11/18/10 10:00 AM EST
Those with strong rotations best suited for '11
Some teams have it all, others are looking for it this offseason
By John Schlegel / MLB.com
A good starting rotation can take you to the postseason promised land, and a great one can take you all the way to the World Series.
As the American League Cy Young Award wraps up the major pitching accolades for what has been a remarkable season on the mound throughout the Major Leagues, the proof of a starting rotation's power is in the postseason pudding.
In 2010, of course, it was Tim Lincecum, Matt Cain, Jonathan Sanchez and Madison Bumgarner who provided the four-cylinder engine that drove the Giants to the World Series title. The year before, it was a three-man job -- CC Sabathia, A.J. Burnett and Andy Pettitte -- that covered all the postseason starting assignments en route to the Yankees' 27th championship.
It's obviously more tried and true than those two examples. Having a strong rotation that goes four or even five deep is as treasured as any asset on a baseball roster.
Perhaps the tale of Felix Hernandez is the most vivid example: He's a Cy Young favorite, yet with King Felix practically a solo act once Cliff Lee went to Texas, the Mariners' fortunes didn't follow his lead.
Moral: An ace does not a winning rotation make.
So, with the page turning to 2011, here's a look at some rotations around baseball that already look like strengths, and a few others that are rotations to watch this offseason.
Giants: The aforementioned foursome of twenty-somethings also has Barry Zito as the fifth Beatle, as it were, and coming off his best National League season, despite his postseason absence. With all five under control for at least two more seasons, the Giants are as well-armed as anyone.
Rays: Rookie Jeremy Hellickson is knocking on the door following a season in which he was a consensus Minor League Player of the Year, so a deep rotation gets even deeper. David Price became the hype this year, Matt Garza went all no-no and Wade Davis' arrival was impressive, giving the Rays starting talent and then some.
Phillies: There is no stronger, more established trio in the big leagues than NL Cy Young winner Roy Halladay, Roy Oswalt and Cole Hamels. They led the way to a Majors-leading 14 complete games and six shutouts for the entire Philadelphia rotation in 2010. Could they really be in the running for Lee? Or would that be a re-Lee?
Cardinals: If the Phillies have the trio, the Cardinals have the duo -- Chris Carpenter and Adam Wainwright, who both have put together back-to-back stellar seasons. Rookie Jaime Garcia joined the fun and should be that much better with another season of seasoning on his left arm, while veterans Kyle Lohse and Jake Westbrook round out a solid five.
A's: Oakland's starting staff led the Majors with a 3.47 ERA, so this young and confident group is one to really watch. Trevor Cahill blew up into a Halladay-type imposing right-hander, and if lefty Brett Anderson can rebound from injuries and Japanese right-hander Hisashi Iwakuma can add yet another dimension, the A's could have something special starting ... again.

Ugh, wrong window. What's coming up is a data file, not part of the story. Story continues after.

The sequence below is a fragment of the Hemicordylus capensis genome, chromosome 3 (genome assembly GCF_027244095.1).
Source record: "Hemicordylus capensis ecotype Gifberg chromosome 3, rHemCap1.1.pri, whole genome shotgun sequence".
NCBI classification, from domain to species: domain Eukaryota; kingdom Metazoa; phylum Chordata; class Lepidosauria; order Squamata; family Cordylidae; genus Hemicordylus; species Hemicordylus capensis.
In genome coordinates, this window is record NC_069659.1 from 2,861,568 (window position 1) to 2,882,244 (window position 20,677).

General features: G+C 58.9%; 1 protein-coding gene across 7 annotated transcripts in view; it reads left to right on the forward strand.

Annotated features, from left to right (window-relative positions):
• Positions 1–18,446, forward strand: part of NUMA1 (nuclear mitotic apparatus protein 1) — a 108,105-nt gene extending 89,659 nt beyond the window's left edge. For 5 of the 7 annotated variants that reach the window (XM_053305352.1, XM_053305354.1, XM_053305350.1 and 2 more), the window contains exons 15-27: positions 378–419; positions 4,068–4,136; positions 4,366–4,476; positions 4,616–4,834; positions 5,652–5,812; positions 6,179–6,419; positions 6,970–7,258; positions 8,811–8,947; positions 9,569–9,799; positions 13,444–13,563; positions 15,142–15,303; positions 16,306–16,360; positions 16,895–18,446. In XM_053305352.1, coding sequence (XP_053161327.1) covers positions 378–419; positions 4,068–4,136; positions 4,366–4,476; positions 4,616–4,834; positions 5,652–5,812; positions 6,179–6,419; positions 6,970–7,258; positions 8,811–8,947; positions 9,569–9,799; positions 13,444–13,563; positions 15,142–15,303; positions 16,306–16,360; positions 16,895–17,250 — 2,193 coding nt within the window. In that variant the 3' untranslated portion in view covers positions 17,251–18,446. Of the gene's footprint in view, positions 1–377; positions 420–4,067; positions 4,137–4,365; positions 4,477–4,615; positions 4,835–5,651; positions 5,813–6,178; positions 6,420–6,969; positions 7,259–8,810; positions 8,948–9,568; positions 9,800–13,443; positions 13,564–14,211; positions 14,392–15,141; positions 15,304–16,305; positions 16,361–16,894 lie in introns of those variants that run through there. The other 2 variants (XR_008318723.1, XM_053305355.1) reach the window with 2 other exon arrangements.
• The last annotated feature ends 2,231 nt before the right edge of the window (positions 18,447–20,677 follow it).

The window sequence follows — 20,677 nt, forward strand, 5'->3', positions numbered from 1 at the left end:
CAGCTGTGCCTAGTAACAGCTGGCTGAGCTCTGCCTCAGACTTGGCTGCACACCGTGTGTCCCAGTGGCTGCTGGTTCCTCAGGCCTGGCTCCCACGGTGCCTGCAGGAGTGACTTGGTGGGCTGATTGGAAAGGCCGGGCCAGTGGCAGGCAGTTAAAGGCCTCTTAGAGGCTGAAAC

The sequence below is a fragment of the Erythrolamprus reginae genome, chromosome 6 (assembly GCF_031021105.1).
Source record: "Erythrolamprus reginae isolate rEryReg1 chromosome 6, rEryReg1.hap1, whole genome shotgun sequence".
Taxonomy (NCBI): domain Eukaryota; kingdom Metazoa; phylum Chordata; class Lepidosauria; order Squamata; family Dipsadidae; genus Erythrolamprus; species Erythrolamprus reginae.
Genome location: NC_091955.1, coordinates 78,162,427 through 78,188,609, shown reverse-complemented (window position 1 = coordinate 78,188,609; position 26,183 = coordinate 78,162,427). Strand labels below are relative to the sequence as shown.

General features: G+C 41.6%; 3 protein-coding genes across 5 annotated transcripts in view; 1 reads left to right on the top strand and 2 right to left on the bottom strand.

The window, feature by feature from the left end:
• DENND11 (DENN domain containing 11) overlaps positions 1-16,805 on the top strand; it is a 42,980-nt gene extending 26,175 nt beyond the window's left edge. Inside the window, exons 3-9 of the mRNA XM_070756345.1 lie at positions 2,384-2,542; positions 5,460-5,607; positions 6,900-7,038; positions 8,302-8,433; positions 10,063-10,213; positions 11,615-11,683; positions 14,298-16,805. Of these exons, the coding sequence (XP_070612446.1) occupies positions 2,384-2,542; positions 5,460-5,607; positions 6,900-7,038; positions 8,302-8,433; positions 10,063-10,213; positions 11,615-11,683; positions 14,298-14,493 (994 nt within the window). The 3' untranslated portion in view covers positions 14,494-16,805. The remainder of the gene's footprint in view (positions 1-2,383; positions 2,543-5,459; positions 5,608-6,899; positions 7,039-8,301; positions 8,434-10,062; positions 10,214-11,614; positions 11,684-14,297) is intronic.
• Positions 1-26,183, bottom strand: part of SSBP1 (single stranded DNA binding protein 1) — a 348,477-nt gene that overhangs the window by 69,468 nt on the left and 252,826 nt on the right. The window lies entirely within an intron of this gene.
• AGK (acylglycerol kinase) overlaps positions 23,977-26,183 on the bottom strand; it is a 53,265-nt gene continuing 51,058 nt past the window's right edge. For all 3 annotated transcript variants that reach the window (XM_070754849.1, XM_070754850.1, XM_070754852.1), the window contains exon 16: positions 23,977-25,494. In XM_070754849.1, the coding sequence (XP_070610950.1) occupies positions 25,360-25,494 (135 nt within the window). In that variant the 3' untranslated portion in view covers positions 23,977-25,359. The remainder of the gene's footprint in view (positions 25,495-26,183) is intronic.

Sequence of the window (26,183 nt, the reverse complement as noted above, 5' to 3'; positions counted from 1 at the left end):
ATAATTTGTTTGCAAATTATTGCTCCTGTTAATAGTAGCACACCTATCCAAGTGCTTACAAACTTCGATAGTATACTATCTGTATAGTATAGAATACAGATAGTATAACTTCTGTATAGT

Red Sox: Had John Lackey performed as hoped, the Red Sox would be among the elite. They still have the credentials with Jon Lester becoming one of the game's top lefties, Clay Buchholz winning 17 and Josh Beckett presumably in better stead next year if healthy. But wither Daisuke Matsuzaka's future in Boston?
White Sox: Ditto on the would-be elite status. With Jake Peavy's health an issue, the White Sox rotation wasn't what it could have been in 2010. But Mark Buehrle and John Danks lead a solid core that will be deepened with the anticipated arrival of rookie Chris Sale to the rotation after he shined in the bullpen -- and the hope of a healthy return from Peavy.
Angels: Adding Dan Haren to the mix made an Angels strength even stronger, and Jered Weaver is coming off a career year with a 3.01 ERA in 224 1/3 innings.
Braves: With Tim Hudson, Tommy Hanson and Derek Lowe back and top prospect Mike Minor ready after a bit of a bumpy baptism, the Braves have the foundation for another strong rotation. A healthy return of Jair Jurrjens would make it that much better.
Padres: The Padres like their trio of Mat Latos, Clayton Richard and Tim Stauffer, but they need a Jon Garland-type to eat innings and help hold the rotation together -- assuming Garland, a free agent, is priced out of their range.
Calling for relief?
Yankees: Mr. Lee, would you like to wear pinstripes? The Yankees are looking for another ace and -- gee, wouldn't you know it? -- they're hot on the trail of the one game-changer of a free agent on the market. With Burnett coming off a down year and Pettitte not getting any younger, Sabathia and Phil Hughes aren't enough to keep up.
Twins: They could try to bring back Carl Pavano, but they're not expected to get into a bidding war for him. That said, how will they replace those 221 innings, including seven complete games?
Rangers: You know they want Lee back badly, having seen exactly what he can deliver as part of a postseason team. C.J. Wilson and Colby Lewis emerged as tremendous wing men to an ace like Lee, actually outperforming him in his regular-season stay. But if it's not Lee, you'd have to think the Rangers -- flush with an influx of payroll and the lure of being so close -- will make a move for a top-of-the-rotation starter, though it might take some dealing.
After all, a strong rotation helped the Rangers reach their goals this season, and they'd need another to reach them again in 2011.
John Schlegel is a reporter for MLB.com. This story was not subject to the approval of Major League Baseball or its clubs.